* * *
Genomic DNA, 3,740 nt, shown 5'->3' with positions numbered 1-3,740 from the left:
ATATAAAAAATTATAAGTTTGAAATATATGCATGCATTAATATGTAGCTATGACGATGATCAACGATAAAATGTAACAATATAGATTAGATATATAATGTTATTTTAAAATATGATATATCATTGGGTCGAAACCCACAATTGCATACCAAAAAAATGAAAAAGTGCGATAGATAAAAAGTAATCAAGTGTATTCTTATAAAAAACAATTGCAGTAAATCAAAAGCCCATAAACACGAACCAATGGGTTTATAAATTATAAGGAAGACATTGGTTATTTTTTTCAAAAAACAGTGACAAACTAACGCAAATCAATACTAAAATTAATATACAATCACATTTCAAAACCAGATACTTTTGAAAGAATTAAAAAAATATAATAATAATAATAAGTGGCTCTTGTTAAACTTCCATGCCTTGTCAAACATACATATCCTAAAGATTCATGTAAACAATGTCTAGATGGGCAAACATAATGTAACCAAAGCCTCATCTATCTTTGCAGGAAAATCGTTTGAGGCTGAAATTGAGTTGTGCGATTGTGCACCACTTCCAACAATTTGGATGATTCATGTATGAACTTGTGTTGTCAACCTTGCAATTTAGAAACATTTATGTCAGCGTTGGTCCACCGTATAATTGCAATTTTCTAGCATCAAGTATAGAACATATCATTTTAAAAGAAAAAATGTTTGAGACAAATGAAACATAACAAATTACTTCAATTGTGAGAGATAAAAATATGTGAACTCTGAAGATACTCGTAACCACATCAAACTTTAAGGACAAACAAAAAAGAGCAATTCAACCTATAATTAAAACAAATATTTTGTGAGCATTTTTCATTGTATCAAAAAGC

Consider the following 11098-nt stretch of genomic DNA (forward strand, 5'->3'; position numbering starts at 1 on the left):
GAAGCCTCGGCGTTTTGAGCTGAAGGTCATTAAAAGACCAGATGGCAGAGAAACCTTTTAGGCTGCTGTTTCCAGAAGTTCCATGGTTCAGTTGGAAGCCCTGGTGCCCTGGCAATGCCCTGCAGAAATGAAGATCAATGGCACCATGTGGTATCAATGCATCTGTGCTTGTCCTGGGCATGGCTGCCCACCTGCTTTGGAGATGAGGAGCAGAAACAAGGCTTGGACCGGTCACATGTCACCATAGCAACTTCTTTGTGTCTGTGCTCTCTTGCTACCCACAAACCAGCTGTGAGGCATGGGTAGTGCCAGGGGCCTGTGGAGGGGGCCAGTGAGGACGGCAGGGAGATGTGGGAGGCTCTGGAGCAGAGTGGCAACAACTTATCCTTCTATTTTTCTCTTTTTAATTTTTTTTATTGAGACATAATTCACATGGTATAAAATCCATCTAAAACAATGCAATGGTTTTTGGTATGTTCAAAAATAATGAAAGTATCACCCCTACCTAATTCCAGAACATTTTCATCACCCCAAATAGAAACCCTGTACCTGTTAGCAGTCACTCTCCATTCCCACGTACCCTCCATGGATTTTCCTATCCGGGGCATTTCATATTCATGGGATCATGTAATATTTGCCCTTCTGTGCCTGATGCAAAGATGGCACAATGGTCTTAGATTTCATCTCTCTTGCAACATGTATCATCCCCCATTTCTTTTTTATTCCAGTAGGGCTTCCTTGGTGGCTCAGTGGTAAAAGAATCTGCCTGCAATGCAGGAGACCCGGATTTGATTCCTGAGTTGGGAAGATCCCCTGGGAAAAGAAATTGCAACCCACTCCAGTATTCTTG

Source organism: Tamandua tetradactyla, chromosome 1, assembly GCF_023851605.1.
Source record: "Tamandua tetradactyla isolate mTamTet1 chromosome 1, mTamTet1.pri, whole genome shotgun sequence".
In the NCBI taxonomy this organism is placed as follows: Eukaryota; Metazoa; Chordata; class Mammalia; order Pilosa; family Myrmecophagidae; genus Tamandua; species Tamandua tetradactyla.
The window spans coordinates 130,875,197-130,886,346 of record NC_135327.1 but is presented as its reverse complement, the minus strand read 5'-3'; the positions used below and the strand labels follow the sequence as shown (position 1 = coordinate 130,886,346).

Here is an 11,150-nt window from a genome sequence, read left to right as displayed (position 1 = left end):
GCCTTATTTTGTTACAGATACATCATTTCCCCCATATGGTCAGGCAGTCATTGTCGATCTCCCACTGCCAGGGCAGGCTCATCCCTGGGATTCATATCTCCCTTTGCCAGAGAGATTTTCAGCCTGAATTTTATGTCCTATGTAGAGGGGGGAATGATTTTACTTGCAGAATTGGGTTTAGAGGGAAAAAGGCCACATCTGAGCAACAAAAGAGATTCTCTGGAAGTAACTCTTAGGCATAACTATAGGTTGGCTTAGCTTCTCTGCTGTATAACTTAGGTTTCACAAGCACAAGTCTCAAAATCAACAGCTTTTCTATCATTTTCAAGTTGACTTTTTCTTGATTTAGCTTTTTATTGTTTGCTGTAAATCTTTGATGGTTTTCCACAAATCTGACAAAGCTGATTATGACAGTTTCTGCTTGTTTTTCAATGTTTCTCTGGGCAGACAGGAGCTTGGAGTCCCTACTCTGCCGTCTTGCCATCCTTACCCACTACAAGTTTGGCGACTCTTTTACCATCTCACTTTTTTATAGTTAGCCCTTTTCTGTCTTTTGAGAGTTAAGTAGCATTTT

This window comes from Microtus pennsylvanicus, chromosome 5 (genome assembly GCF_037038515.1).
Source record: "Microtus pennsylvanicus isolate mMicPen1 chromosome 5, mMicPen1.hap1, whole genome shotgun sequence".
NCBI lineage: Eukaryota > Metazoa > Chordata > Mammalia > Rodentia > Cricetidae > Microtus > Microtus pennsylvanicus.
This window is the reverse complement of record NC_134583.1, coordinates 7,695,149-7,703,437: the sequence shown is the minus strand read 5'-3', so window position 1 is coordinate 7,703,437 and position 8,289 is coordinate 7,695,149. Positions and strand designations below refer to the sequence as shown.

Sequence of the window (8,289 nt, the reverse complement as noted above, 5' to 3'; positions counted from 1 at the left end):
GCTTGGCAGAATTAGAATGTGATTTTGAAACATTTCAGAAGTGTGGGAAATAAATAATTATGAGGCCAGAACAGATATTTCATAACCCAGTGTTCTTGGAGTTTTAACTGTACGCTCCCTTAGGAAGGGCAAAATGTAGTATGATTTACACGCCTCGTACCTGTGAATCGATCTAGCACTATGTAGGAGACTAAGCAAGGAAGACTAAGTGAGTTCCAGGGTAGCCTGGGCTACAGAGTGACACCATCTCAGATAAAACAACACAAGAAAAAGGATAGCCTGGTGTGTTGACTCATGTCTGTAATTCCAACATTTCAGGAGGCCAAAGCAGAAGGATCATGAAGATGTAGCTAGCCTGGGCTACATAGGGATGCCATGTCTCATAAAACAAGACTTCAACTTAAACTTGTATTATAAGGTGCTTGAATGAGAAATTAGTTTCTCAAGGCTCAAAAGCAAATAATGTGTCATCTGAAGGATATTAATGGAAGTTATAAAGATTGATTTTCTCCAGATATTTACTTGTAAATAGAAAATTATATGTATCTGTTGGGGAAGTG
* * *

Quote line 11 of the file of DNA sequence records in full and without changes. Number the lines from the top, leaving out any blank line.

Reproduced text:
This window comes from Microtus pennsylvanicus, chromosome 5 (genome assembly GCF_037038515.1).